I imagine he is feeling pretty green now

A Kiwi man has poured $525,000 into what is believed to be a sophisticated global investment scam and is warning others against being taken in. Quote.

Manfred Bredl, 63, believed he was investing in a groundbreaking carbon emissions scheme, reportedly backed by the Mexican government.

But promises of a NZ$1.8 million cash windfall by charismatic, smooth-talking operators failed to materialise and Bredl now fears he’s lost the lot in a sophisticated con.

He believes he’s been duped by individuals behind two dummy companies ? FM Wealth Management Ltd, purportedly based in the Cayman Islands, and private share company Eco-Plant Corporation.

Bredl claims they masterminded sham social media accounts and company newsletters, and even alleges fake photographs of company directors on the website.

I’m university educated, I’m not a dumbbell, but they were so good at disguising what was a very smart sales pitch. It was very sophisticated,” said Bredl, a Lower Hutt telecommunications engineer.[…] End of quote.

Manfred believed in easy money and that fact that CO2 was a problem that needed fixing; so that claim may be disputed. Quote.

Bredl was first cold-called by FM Wealth Management Ltd last April after researching investment possibilities online.

The caller explained how they worked and said there had been rumours that a pharmaceutical company, which had patented a successful leukaemia drug, was about to be bought up by a bigger company and that its shares were on the rise. He suggested making a small investment to test the waters.

Bredl was intrigued and snapped up 500 shares at a total cost of USD$1136.25. The money was wired to a bank in Toronto.

Within weeks, Bredl saw share prices increase. End of quote.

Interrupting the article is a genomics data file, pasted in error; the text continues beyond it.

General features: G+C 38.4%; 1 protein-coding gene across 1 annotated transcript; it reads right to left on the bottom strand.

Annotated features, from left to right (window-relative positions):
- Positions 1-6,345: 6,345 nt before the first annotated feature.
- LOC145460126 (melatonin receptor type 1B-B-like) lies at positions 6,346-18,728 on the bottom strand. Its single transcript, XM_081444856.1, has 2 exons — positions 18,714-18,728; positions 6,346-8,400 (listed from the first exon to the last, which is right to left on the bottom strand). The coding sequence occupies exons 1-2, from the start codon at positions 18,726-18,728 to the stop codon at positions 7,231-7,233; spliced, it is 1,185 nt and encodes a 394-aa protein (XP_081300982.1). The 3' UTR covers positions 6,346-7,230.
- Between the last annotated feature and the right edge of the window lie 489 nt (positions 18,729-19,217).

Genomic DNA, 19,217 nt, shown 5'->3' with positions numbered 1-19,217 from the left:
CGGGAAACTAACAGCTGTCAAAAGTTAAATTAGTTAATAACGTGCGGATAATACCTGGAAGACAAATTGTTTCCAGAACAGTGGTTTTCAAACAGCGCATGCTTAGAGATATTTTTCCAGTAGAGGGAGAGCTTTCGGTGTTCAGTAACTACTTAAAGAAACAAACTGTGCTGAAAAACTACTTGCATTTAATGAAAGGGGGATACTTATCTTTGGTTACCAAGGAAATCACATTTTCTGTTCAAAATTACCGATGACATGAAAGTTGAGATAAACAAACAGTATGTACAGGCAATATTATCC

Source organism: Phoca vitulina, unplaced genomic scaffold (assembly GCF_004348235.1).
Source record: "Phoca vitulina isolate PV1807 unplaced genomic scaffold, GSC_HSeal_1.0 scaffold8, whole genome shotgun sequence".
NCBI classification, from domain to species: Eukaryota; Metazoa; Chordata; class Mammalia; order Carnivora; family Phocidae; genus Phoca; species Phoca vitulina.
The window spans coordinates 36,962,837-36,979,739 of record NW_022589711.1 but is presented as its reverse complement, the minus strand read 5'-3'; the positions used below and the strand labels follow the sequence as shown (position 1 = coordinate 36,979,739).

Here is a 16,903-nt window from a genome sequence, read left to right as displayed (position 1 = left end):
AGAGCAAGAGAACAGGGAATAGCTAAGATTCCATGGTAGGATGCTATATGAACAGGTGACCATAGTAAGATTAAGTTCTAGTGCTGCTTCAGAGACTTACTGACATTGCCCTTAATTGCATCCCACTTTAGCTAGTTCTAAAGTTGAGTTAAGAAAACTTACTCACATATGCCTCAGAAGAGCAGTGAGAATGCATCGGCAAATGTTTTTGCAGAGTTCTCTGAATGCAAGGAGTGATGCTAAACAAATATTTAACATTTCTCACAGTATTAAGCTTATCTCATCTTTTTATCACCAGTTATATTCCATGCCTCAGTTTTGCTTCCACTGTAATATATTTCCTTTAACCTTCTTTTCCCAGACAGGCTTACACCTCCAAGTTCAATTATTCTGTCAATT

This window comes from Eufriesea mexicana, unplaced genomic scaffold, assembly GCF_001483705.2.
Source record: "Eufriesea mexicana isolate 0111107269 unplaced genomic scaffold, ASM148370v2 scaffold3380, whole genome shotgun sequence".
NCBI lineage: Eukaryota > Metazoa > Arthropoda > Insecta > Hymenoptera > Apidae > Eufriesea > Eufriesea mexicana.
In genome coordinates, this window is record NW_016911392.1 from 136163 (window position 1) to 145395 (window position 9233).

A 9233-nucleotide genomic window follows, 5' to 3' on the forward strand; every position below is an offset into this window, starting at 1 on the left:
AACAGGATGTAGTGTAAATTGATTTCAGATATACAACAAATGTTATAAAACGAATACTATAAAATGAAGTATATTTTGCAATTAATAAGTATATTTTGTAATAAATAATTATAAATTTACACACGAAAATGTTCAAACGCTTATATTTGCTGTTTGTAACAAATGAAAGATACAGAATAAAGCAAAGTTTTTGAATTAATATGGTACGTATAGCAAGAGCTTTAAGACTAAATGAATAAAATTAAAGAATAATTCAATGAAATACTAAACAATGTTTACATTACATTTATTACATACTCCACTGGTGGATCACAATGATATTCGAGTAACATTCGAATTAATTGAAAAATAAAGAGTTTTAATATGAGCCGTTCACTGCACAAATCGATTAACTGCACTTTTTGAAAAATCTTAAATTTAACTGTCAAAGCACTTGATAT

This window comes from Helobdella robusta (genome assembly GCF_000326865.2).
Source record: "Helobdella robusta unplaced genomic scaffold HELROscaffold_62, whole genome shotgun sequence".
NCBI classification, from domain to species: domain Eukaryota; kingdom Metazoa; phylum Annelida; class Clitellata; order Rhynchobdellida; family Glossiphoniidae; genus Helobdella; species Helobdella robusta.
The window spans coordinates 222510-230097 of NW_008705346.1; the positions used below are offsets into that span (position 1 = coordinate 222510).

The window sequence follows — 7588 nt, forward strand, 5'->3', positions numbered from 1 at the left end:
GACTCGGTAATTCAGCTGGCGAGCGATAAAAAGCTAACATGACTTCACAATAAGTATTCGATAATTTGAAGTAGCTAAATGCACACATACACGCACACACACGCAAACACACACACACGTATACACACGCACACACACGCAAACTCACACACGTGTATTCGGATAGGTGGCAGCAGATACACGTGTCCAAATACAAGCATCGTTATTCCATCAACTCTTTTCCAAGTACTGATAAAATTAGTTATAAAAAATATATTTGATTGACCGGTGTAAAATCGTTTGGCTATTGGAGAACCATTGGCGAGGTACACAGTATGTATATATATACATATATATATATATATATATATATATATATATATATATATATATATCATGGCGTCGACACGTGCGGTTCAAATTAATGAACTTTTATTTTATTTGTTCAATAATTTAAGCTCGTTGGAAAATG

Classic pump and dump to suck in the unwary.? ?Mistake number one. Quote.

About a month later, FM Wealth Management’s “co-owner” Bruce Matthews phoned Bredl. Matthews, a “very smart, charismatic guy who could’ve been a preacher”, said they had just been given the contract to take a private share company, Eco-Plant Corporation, through the process of being publicly listed.

The CO2 recovery and transformation technology company, Matthews told Bredl, had patented technology developed with the cooperation of the governments of Mexico and Chile. It also reportedly had several prototype facilities in Mexico and Santiago. End of quote.

And that, Manfred, is exactly where you went so wrong.? There is no market for CO2 recovery and transformation because there is no need to recover or transform it.? You bought into two lies; the CO2 lie and the investment lie.? Mistake number two. Quote.

Matthews allegedly explained the company was raising capital by selling shares for US$4 and once publicly listed, shares would be anything between US$8 and US$12.

He also allegedly mentioned that there might be the possibility to buy share options at US$4 even after the shares are floated, with a restriction that they can’t be sold within a certain period.

“I thought that’s a bit funny but I suppose by that stage I was getting a bit greedy,” Bredl said. “They said the deal would be done by Christmas (2017) and I would have the money.”

Bredl was convinced to buy large share bundles and eventually plunged in NZ$525,000, even re-mortgaging his home to raise the capital. The money was wired through bank transfers to various Canadian and Mexican banks. End of quote.

Mistake number three.? Never invest more than you are prepared to kiss goodbye, and never mortgage your home to do so. Ever! Quote.

The returns for Bredl, on shares he bought for US$4, minus the company’s commission, would’ve amounted to $1.8m.

I was an idiot,” Bredl told the Herald.

“In hindsight, I can see it was absolutely stupid ? nobody gives you that much money in a hurry. But with it being leading-edge technology, and carbon credits, it looked like a good opportunity.

“At the same time, I lost my job, and a big chunk of my redundancy money went in there as well.” End of quote.

As we have said all along on this blog; carbon credits are a scam. Manfred, you should have read Whaleoil.